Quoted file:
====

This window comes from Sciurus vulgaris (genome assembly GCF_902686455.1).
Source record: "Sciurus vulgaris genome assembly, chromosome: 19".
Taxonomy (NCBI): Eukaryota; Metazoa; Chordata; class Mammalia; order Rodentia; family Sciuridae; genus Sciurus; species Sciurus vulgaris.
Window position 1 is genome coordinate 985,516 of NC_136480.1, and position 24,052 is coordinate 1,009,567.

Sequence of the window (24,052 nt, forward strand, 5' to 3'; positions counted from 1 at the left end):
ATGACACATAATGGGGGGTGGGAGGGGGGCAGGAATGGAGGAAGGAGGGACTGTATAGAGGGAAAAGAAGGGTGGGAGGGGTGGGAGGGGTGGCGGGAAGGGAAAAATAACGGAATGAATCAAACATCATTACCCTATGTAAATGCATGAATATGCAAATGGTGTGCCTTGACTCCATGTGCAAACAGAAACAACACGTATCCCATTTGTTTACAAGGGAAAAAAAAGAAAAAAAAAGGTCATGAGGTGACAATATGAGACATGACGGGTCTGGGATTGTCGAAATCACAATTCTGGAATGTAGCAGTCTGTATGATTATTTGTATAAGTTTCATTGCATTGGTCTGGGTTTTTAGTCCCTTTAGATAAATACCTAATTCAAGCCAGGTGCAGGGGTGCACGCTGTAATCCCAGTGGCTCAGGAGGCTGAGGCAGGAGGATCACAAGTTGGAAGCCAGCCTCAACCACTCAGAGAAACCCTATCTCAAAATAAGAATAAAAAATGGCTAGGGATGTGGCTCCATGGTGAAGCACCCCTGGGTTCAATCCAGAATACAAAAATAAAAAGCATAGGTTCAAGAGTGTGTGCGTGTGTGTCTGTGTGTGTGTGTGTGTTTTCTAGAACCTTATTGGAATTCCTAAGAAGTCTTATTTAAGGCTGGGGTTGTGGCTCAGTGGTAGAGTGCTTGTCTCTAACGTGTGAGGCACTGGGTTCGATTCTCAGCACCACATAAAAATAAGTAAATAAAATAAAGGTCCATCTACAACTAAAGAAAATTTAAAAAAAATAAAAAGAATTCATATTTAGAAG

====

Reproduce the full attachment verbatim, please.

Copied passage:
This window comes from Sciurus vulgaris (genome assembly GCF_902686455.1).
Source record: "Sciurus vulgaris genome assembly, chromosome: 19".
Taxonomy (NCBI): Eukaryota; Metazoa; Chordata; class Mammalia; order Rodentia; family Sciuridae; genus Sciurus; species Sciurus vulgaris.
Window position 1 is genome coordinate 985,516 of NC_136480.1, and position 24,052 is coordinate 1,009,567.

Sequence of the window (24,052 nt, forward strand, 5' to 3'; positions counted from 1 at the left end):
ATGACACATAATGGGGGGTGGGAGGGGGGCAGGAATGGAGGAAGGAGGGACTGTATAGAGGGAAAAGAAGGGTGGGAGGGGTGGGAGGGGTGGCGGGAAGGGAAAAATAACGGAATGAATCAAACATCATTACCCTATGTAAATGCATGAATATGCAAATGGTGTGCCTTGACTCCATGTGCAAACAGAAACAACACGTATCCCATTTGTTTACAAGGGAAAAAAAAGAAAAAAAAAGGTCATGAGGTGACAATATGAGACATGACGGGTCTGGGATTGTCGAAATCACAATTCTGGAATGTAGCAGTCTGTATGATTATTTGTATAAGTTTCATTGCATTGGTCTGGGTTTTTAGTCCCTTTAGATAAATACCTAATTCAAGCCAGGTGCAGGGGTGCACGCTGTAATCCCAGTGGCTCAGGAGGCTGAGGCAGGAGGATCACAAGTTGGAAGCCAGCCTCAACCACTCAGAGAAACCCTATCTCAAAATAAGAATAAAAAATGGCTAGGGATGTGGCTCCATGGTGAAGCACCCCTGGGTTCAATCCAGAATACAAAAATAAAAAGCATAGGTTCAAGAGTGTGTGCGTGTGTGTCTGTGTGTGTGTGTGTGTTTTCTAGAACCTTATTGGAATTCCTAAGAAGTCTTATTTAAGGCTGGGGTTGTGGCTCAGTGGTAGAGTGCTTGTCTCTAACGTGTGAGGCACTGGGTTCGATTCTCAGCACCACATAAAAATAAGTAAATAAAATAAAGGTCCATCTACAACTAAAGAAAATTTAAAAAAAATAAAAAGAATTCATATTTAGAAG